However, my point is that it’s a problem even for us with years of experience. So, sorry for the pain. I understand. But, my rec is always to stay polite– exactly like a GPS. lol Repeat what it is that you want and PUT EVERYTHING IN WRITING.
Interesting post. I ran right down and measured my mantel- it passes.
About painting the inside black, I’ve thought about doing that, but I’m afraid the paint might be toxic and give off harmful fumes when we actually use it to have a fire. So, what kind of paint is safe to use on the fire bricks inside?
Yes, chances are, 99% of your mantels are fine. You know, I would have to research that. I’ve had clients who’ve had that done and most likely left it to the painter to figure out. A great place to ask questions like that is where they sell paint. Or, you could also do a search online.
Love this Laurel! Pinned many images (and not the ugly ones) – LOL
Thanks so much Sheri!
Being rich does not mean taste. This is why you must never run away. It’s difficult when you go to a mcmansion and they want raves. I compare it to looking at a new very ugly baby, the best statement is “now, that’s a baby!!!”
No hurt feelings and they can smile.
Do you think that parents with an ugly baby know that their baby is ugly? However, I’ve seen some “ugly babies” grow up to be handsome adults and definitely the opposite to be true, as well.
As for rich not equaling taste. I’ll never forget in my “salad days” about 35 +/- years ago, I sometimes worked as a server for a catering company for some extra cash. These events were held at places like Rockefeller or Lincoln Center. Being the highly visual person that I am, I was horrified by the hideous dresses these well-healed women were wearing. Granted, it was the 80s; a decade known for its propensity for the tacky.
One time, every single woman except for one; just one out of maybe 50 was wearing one of these puffy, overweight, bejeweled the nth degree atrocities. The one woman was wearing a simple dark blue silk taffeta with a V neck, normal sleeves and beautiful cut through the bodice which flowed naturally into a fully skirt.
I couldn’t take my eyes off of her. That’s how sensational that dress was in a sea of jewel toned sequins and ruching for days!
My husband built our mantel many years ago. He replicated the lines & detailing of the sideboard I inherited from my grandfather.
I’m afraid to take a tape measure to it now to see if it’s done correctly. Oh well…I’ve lived with it this long & I’ve never questioned it. And if I told him he needed to rectify it he might throw something at me. 😂
I love that your husband did that! I’m sure that it’s fine, Mary. The measurements I gave are only a guideline.
Thank you, Laurel.
Another informative post. How do you feel about faux fireplace surrounds? Let’s say a beautiful antique surround that is salvaged and used where there is no chimney – for aesthetic purposes only? Guess why I’m asking….
I love them if they are well-done. That’s another post!
I love your posts! So much great information, and funny as well. Since this one was about predominantly wood fireplace surrounds, I was wondering if you would offer some advice about all-stone fireplaces, including if you think they are generally a poor choice. I would really appreciate any comments on this and I suspect other readers would also be interested.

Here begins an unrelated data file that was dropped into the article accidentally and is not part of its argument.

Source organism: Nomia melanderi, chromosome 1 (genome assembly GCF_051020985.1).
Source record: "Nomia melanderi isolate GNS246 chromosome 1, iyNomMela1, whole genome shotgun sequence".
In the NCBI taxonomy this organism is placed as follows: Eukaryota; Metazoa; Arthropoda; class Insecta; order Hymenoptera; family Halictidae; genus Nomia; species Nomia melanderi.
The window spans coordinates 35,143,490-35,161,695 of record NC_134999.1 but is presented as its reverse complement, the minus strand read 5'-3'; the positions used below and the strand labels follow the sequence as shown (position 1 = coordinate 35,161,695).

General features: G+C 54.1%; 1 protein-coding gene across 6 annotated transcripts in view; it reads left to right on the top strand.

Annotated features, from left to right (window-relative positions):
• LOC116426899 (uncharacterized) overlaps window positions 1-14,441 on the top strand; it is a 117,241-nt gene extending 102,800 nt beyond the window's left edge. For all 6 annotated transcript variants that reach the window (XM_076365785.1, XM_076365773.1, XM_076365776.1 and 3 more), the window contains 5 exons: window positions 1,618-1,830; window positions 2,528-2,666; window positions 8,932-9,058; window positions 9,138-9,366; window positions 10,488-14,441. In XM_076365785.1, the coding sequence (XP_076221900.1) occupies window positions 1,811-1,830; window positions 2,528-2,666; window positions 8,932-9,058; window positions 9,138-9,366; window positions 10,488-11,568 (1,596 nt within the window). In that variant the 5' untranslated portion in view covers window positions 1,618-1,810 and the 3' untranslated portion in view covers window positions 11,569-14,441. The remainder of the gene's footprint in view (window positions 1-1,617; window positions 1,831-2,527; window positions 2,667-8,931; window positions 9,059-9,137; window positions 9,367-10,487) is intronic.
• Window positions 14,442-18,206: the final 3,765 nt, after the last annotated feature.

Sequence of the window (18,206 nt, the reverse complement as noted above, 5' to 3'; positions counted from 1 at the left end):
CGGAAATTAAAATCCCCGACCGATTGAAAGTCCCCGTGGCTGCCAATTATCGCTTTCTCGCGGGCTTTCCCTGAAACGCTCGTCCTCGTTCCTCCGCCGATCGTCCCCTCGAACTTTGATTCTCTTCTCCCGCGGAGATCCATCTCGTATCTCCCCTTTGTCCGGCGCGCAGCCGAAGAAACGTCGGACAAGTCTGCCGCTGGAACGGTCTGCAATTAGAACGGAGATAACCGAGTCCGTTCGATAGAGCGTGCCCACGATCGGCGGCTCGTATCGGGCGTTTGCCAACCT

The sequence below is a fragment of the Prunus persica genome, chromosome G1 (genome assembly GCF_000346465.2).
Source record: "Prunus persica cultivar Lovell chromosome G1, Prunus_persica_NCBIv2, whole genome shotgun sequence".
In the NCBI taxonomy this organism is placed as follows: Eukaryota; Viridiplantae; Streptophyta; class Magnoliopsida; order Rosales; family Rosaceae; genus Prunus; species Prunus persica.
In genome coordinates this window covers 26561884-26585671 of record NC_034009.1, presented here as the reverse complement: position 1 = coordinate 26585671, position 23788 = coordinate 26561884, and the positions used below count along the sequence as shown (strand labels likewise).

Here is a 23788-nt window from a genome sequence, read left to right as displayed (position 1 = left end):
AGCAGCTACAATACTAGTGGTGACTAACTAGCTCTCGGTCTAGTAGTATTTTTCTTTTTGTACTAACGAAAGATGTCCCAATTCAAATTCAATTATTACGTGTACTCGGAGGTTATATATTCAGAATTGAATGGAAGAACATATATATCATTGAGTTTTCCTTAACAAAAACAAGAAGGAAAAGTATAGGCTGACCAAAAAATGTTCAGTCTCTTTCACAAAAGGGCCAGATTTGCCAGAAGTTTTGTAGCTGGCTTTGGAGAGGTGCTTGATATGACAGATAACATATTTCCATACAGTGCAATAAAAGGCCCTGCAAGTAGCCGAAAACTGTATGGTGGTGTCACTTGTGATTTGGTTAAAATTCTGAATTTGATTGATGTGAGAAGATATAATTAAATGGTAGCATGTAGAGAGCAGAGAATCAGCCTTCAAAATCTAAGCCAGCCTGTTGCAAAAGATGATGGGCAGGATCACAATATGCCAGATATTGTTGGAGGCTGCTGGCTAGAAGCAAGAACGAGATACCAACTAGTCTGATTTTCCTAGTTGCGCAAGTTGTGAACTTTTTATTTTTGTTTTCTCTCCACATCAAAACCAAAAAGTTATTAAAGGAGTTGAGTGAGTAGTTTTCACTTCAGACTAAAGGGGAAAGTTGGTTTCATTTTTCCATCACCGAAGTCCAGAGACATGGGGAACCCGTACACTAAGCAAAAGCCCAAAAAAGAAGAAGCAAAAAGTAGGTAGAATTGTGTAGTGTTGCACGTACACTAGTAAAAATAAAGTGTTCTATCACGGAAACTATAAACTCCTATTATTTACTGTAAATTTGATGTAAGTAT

I believe there’s a link at the end to some stone fireplace mantels I like. But, here it is, if I didn’t. I can’t see the post from where I am.
OMG that kitchen picture! Where DO you find these things?! The barf bag warning was indeed needed! Great post and great explanations of what went wrong vs how to get it right! I’m hoping you can rid the world of bad taste, but it seems to be an epidemic if that mantel/shrine company is any indication!
Believe it or not, I found it while researching the post. I googled “best proportions fireplace mantel.”
And, here we are. Isn’t that outrageous? I went, OMG, they can’t be serious. But, apparently, they are.
Well no, actually I don’t hahahaha!!! Ok Let’s be honest, maybe I just can’t afford them lol.
how were you able to get a photo of President Trump’s TV and mantel? 😉
I appreciate your emphasis on classic and timeless, in both architecture and decor.
Doing anything with a home is expensive, whether it is done correctly or incorrectly. It is so much better to do it right the first time, so it doesn’t have to be redone later.
You are performing a public service because most of us don’t have limitless funds , yet want homes that feel comfortable and attractive. You help us work toward that.
Thank you so much Risa! Yes, that’s the goal!
Do these proportions stay the same regardless of the width of the fireplace opening? My opening is 36″ wide (46″ with the surrounding fireproofing). My mantel is 79″ long. It’s one of those 70’s flagstone wonders. 🙂
Well, I can’t see what you’re talking about but yes, if your opening is 36″ including tile, brick or metal, then that’s the same as a 48″ opening which is average. 79″ sounds a little long for that size firebox. I would say, most likely a maximum of 72.” But, you would need professional in person advice because there might be a structural reason for the length of the mantel.
Thanks for the great post about mantels. Aside from the mantels, you didn’t say much about a raised hearth concept, and when a raised hearth is appropriate and enhances things, or if they can be classical. it’s probably a given that most people don’t want to change. I have a fireplace insert (yes, I know) and during an upcoming remodel it wouldn’t be too difficult to lower it and the hearth to floor level.
Super good point. It’s impossible to cover everything! My old townhouse had a raised hearth and an insert with glass doors. It was black and not too objectionable. And I think it was just in the front of the firebox.